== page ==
Looking beyond “deaths of despair,” under a Labour government the English health inequalities strategy, in place between 1999 and 2010, aimed to reduce the relative gap in life expectancy between the most deprived local areas and the average and reduce social class inequalities in infant mortality.6 There was a decline in inequalities in life expectancy during the period of the strategy and a rise thereafter, with the same decline seen for infant mortality inequalities.78 Child health declined in European countries that imposed more severe austerity measures following the global financial crisis of 2008910 and in the UK austerity has been accompanied by rising infant mortality11 and stalling, then falling, life expectancy.1 Clearly, the increased investment in healthcare, the early years, education, and neighbourhood renewal, which were at the heart of the strategy, were effective. Tackling inequities and reducing austerity works.

It is not, of course, just infant mortality and life expectancy that are deteriorating in Britain. Over the past four years there has been a 44% increase in the number of young adults who are unfit for work, with mental health problems accounting for around a third of the cases of young adults being signed off work for long term sickness.12 Whoever is in government, alarm bells should be ringing—population health underpins economic prosperity in both the short and the long term. Already, estimates suggest that health inequalities cost the UK economy close to £30bn a year. 13

Galvanised into action by the needs of the first world war, the British government responded to the poor health of the population in 1916 with successful mass programmes to reduce malnourishment and control tuberculosis.14 Similarly, the second world war spurred the foundation of the modern welfare state.15 Any new UK government in this election year needs to take similar bold action. Tackling the poverty and economic inequality that are creating ill health and distress is essential to drive a wellbeing transformation and it is both cost effective16 and feasible to do so. Frameworks, missions, and lists of policy solutions to reduce inequality already exist171819 and common elements they identify include the need for a comprehensive national strategy to reduce health inequalities, investment in early childhood, a focus on stable and well paid employment, tackling poverty, making taxation more progressive, and removing punitive welfare conditionality. To these we would add reducing economic inequality—the gap between rich and poor—to realise the broad health, social, economic, and environmental benefits of greater equality.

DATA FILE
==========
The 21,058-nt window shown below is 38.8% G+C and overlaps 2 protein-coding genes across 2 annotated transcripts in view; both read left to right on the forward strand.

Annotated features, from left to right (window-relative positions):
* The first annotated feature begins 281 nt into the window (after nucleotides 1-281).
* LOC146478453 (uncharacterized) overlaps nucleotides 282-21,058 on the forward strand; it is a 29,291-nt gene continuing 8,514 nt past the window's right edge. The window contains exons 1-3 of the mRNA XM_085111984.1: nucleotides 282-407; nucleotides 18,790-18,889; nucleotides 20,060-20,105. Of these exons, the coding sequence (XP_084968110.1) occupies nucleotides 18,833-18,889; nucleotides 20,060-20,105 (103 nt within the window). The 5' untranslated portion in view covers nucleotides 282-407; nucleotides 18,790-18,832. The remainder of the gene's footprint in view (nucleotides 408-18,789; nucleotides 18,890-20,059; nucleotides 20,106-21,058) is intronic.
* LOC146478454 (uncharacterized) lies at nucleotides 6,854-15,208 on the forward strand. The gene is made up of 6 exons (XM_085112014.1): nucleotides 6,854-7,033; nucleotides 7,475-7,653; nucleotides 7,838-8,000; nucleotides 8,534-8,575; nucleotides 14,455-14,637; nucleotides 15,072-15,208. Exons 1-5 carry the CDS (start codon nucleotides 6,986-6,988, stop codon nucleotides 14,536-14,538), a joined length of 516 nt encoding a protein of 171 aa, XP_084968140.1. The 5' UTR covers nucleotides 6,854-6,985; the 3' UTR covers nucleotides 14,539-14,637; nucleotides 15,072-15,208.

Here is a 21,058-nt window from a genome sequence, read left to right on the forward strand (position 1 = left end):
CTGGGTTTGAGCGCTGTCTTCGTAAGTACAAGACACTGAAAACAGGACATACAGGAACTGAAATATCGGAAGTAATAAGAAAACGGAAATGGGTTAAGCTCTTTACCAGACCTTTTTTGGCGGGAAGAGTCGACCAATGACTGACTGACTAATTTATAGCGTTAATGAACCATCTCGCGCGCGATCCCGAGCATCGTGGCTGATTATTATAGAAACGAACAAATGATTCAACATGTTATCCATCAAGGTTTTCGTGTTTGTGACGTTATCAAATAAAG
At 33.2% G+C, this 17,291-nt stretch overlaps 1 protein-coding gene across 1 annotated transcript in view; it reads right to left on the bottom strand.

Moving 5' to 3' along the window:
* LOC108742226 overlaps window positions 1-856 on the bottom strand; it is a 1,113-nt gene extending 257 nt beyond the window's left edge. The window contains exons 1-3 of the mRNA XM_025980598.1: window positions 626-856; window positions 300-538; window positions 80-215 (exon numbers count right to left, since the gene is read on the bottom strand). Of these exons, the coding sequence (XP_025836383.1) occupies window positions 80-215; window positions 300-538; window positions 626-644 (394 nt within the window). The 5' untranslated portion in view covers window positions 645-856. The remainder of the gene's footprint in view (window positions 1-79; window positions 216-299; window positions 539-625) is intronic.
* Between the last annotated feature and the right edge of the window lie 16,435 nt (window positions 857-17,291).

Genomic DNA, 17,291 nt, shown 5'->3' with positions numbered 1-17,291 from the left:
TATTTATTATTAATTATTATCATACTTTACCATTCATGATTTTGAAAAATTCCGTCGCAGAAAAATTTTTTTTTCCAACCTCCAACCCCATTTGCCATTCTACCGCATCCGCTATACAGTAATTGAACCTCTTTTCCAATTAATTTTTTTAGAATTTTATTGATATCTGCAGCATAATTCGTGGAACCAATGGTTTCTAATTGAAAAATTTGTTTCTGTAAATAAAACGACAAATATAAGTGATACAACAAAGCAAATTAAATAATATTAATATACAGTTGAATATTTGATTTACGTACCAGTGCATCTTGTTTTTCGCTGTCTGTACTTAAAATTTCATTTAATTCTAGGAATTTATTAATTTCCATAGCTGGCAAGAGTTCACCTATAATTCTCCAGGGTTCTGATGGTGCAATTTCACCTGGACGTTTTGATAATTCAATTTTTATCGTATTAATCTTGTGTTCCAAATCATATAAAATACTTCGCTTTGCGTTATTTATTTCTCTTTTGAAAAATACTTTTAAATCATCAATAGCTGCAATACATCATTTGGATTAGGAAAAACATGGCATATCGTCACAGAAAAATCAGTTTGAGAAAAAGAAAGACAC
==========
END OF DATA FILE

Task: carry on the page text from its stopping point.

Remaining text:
Politicians use powerful phrases when they come into office. In 1979 Margaret Thatcher claimed that “where there is discord” her government would bring harmony, “where there is despair,” it would bring hope. John Major, in 1990, promised to create a “classless society.” The current prime minister, Rishi Sunak, said he would “unite (the) country, not with words, but with action.” But what they all ignored is that large income and wealth inequalities are divisive—they promote class differences and widen health inequities. If politicians want to heal our society they can’t afford to ignore inequality and deprivation. Without those essential actions, political aspirations are just empty words.

Footnotes

  • Provenance: commissioned, not externally peer reviewed.

  • Competing interests: none.